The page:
Recommendations on the medical management of aortic complications of Marfan's syndrome
Available from: Dalil Hamroun
- "standing of the genetic nature of the disease by the medical community, as well as increased availability of genetic testing , which is used more and more . Echocardiography is now readily available and aortic root follow-up is standardized , with clear recommendations being issued  . Medical care has been standardized, with an indication for beta-blockade in all patients with MFS, or calcium antagonists  when beta-blockers are not tolerated. "
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ABSTRACT: To evaluate the evolution of surgical management in a large population of patients with Marfan syndrome.
This is a retrospective study of patients fulfilling the Ghent criteria for Marfan syndrome, who visited the Centre de référence national pour le syndrome de Marfan et apparentés and underwent a surgical event before or during follow-up in the centre.
One thousand and ninety-seven patients with Marfan syndrome, according to international criteria, came to the clinic between 1996 and 2010. Aortic surgery was performed in 249 patients (22.7%; 20 children and 229 adults), including the Bentall procedure in 140 patients (56%) and valve-sparing surgery in 88 patients (35%); a supracoronary graft was performed in 19 patients (7.6%), usually for aortic dissection. During the past 20 years, the predominant reason for aortic surgery has switched from aortic dissection to aortic dilatation, while age at surgery has tended to increase (from 32.4 ± 11.9 years to 35.2 ± 12.4 years; P=0.075). Mitral valve surgery was performed in 61 patients (5.6%; six children and 55 adults), including 37 valvuloplasties (60.6%) and 18 mitral valve replacements (29.5%). No significant difference was observed when comparing mitral valve surgery before and after 2000.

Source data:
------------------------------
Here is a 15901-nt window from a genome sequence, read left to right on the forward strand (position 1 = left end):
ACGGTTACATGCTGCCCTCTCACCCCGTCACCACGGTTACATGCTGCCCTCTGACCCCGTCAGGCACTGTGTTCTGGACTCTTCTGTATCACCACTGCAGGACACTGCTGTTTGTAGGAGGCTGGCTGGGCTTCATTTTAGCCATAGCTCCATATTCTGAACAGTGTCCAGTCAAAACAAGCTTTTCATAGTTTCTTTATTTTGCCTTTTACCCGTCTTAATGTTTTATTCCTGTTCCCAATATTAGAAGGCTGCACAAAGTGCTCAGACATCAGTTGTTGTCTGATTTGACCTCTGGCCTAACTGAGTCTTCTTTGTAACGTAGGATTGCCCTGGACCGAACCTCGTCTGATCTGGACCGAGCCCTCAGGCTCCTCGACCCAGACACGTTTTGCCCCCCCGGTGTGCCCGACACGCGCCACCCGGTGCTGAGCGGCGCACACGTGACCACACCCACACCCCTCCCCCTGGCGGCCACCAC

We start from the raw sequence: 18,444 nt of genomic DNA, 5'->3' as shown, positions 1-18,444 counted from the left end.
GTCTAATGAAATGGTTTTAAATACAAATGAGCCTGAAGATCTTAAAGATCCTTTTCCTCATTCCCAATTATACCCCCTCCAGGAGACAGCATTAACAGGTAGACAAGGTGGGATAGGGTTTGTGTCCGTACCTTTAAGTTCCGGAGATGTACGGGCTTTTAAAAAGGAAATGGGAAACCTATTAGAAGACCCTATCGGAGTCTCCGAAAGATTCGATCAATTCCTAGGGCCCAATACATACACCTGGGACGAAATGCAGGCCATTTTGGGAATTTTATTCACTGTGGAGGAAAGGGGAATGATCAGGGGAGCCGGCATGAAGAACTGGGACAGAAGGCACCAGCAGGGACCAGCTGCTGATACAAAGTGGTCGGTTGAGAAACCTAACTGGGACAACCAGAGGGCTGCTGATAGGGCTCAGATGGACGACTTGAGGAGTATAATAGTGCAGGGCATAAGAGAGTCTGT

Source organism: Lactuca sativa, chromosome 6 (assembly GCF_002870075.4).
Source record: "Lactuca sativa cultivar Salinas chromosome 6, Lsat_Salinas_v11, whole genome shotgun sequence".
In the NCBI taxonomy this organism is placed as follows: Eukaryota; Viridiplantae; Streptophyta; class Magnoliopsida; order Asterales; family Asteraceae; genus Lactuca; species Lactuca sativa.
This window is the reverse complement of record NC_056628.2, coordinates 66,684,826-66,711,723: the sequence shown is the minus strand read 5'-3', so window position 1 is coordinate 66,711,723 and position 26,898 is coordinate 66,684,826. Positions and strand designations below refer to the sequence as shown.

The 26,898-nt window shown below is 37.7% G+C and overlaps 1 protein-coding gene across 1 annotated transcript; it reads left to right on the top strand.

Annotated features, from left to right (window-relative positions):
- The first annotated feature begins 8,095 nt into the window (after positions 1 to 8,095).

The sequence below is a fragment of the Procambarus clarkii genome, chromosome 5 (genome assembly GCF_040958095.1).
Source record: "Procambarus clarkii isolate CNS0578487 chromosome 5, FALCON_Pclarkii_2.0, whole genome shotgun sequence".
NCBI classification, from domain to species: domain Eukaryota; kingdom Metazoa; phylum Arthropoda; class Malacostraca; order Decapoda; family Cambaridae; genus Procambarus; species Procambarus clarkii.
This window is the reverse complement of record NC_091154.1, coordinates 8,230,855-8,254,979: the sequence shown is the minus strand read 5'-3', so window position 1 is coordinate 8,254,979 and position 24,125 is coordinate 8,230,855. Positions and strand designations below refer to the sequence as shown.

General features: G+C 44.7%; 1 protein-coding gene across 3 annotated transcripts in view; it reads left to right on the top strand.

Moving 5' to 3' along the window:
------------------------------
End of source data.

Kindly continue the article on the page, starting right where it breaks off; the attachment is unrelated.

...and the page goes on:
Surgery performed in patients with Marfan syndrome has switched from emergency surgery for aortic dissection to elective surgery for aortic dilatation; this is associated with surgery performed at an older age despite the indication for surgery having decreased from 60mm to 50mm. No significant evolution was observed for mitral valve surgery.
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ABSTRACT: Aneurysms of the ascending aorta carry a high risk of aortic dissection or rupture in the absence of surgical treatment.
Aneurysms of the ascending aorta are classified into 2 distinct types according to their etiology and surgical treatment: aortic root aneurysms, in which the dilatation of the aorta involves the initial portion of the aorta and includes the sinuses of Valsalva and supravalvular aortic aneurysms, which involve the ascending thoracic aorta above the sinuses of Valsalva.
Echocardiography and CT scan are the main exams in the evaluation of the diameter of the ascending aorta and its follow up.
Conservative treatment by par ß-blockers and follow up by echocardiography once or twice a year is recommended for asymptomatic patients. ß-blockers have demonstrated a slowing effect on dilatation of the aortic root and improve survival especially in patients with Marfan's syndrome.
Beyond 50 mm, an aneurysm is at risk for complications. Supravalvular aortic aneurysms can be treated by a simple supracoronary tube graft unlike aortic root aneurysms in which replacement or repair of the aortic valve is often necessary.
A family history and investigation of other members is essential in patients with aortic aneurysms.
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